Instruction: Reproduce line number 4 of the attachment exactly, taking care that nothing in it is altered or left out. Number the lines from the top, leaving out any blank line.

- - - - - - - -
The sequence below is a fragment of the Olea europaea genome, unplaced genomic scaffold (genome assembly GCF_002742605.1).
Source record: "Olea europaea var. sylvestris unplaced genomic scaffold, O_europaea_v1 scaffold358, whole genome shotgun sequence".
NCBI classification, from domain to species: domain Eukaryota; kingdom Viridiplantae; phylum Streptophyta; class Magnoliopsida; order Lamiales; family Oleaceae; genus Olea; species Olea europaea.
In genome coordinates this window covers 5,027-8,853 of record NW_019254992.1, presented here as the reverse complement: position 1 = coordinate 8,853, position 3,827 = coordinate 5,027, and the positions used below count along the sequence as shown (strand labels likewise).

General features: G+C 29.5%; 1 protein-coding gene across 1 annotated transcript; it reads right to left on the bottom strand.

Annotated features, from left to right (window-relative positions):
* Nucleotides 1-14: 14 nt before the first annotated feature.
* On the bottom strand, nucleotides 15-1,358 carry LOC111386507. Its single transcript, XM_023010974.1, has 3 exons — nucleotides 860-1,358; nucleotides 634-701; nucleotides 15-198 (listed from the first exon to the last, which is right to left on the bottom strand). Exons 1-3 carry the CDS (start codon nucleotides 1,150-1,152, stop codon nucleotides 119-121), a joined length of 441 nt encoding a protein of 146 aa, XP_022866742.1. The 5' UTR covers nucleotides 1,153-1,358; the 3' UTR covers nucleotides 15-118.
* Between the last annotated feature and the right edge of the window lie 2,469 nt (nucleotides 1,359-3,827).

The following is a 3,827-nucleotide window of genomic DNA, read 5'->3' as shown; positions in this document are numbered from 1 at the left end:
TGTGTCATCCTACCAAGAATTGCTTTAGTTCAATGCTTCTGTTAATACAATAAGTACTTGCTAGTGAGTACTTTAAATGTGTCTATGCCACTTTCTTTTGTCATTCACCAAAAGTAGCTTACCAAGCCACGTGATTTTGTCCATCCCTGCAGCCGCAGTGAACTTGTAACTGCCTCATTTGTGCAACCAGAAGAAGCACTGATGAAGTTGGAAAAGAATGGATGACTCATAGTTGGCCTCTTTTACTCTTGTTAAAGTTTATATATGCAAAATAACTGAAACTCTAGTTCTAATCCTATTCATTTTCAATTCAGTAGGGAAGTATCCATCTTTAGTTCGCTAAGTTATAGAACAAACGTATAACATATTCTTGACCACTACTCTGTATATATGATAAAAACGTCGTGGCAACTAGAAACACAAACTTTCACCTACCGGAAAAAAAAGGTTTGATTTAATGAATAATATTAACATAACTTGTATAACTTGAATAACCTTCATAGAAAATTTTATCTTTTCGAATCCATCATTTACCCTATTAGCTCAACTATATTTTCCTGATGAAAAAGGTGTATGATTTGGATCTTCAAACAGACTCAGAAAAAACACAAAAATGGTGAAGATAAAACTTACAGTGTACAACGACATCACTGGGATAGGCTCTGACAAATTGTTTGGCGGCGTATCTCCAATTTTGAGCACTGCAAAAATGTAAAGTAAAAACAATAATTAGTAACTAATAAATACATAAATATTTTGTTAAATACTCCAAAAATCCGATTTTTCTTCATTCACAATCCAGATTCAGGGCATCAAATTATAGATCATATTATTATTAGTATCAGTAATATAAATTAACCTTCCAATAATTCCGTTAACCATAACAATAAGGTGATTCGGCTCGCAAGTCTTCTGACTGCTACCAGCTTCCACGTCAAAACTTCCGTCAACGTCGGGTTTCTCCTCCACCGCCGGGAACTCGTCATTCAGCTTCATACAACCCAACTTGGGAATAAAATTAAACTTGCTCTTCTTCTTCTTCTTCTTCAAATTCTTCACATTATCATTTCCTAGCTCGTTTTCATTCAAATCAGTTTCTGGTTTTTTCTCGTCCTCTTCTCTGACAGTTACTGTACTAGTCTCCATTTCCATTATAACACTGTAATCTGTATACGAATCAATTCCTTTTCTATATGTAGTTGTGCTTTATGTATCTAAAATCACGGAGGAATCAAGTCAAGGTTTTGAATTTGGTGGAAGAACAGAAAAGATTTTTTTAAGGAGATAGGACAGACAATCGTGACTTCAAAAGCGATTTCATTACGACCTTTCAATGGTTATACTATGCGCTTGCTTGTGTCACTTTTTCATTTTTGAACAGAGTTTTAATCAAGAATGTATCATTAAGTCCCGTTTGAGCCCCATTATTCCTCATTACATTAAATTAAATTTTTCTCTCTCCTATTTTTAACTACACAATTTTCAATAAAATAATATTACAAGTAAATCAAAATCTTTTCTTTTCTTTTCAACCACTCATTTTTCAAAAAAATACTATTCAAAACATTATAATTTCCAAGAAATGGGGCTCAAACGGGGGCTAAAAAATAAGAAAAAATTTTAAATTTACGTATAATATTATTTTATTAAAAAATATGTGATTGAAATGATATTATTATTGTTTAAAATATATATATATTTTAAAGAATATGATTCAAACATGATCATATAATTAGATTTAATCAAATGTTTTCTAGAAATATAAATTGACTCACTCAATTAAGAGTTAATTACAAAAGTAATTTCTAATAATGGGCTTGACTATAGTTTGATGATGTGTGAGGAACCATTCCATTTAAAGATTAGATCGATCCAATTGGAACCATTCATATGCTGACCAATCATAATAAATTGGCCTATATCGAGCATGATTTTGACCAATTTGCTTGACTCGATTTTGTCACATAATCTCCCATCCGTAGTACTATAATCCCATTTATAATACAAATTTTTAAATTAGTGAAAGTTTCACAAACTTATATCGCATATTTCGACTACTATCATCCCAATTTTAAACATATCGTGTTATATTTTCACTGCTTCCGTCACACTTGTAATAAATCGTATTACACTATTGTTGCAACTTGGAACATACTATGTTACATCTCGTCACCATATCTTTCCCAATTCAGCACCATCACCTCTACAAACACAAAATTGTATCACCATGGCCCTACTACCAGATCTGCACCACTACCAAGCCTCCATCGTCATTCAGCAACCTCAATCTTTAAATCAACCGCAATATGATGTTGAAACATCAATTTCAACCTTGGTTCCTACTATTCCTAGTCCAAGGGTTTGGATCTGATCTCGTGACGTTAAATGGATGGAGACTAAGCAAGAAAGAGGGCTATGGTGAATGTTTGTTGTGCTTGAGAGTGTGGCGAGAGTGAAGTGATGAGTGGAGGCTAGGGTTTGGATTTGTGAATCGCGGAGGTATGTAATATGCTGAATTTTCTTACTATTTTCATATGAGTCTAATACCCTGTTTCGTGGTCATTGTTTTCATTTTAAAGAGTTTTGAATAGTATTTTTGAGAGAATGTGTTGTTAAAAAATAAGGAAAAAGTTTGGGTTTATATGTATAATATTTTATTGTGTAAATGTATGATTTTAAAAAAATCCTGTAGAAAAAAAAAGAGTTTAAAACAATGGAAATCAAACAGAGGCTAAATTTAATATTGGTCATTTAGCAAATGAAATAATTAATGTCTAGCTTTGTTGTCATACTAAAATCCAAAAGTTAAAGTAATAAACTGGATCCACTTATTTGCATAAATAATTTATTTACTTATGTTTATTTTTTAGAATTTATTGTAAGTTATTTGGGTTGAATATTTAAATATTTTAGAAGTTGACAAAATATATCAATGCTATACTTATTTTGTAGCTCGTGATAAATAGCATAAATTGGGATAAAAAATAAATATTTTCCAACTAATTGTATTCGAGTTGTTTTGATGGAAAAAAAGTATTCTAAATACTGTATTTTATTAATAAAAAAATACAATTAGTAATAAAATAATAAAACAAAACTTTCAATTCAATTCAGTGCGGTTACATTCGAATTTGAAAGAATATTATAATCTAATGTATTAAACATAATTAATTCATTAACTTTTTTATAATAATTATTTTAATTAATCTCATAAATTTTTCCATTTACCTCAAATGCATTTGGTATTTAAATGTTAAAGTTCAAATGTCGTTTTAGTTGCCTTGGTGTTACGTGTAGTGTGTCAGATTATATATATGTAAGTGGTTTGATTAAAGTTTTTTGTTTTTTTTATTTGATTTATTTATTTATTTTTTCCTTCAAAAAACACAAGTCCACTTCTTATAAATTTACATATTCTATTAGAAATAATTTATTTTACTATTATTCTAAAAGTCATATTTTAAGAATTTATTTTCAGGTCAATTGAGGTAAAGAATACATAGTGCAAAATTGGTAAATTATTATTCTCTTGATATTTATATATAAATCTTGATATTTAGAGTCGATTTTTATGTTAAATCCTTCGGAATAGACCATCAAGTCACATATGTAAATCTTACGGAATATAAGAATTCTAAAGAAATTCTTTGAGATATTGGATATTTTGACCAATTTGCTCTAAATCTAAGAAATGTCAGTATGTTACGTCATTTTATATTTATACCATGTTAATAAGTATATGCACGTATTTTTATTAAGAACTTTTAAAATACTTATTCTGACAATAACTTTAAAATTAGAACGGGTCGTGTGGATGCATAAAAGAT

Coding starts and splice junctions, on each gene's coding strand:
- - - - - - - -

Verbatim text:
In genome coordinates this window covers 5,027-8,853 of record NW_019254992.1, presented here as the reverse complement: position 1 = coordinate 8,853, position 3,827 = coordinate 5,027, and the positions used below count along the sequence as shown (strand labels likewise).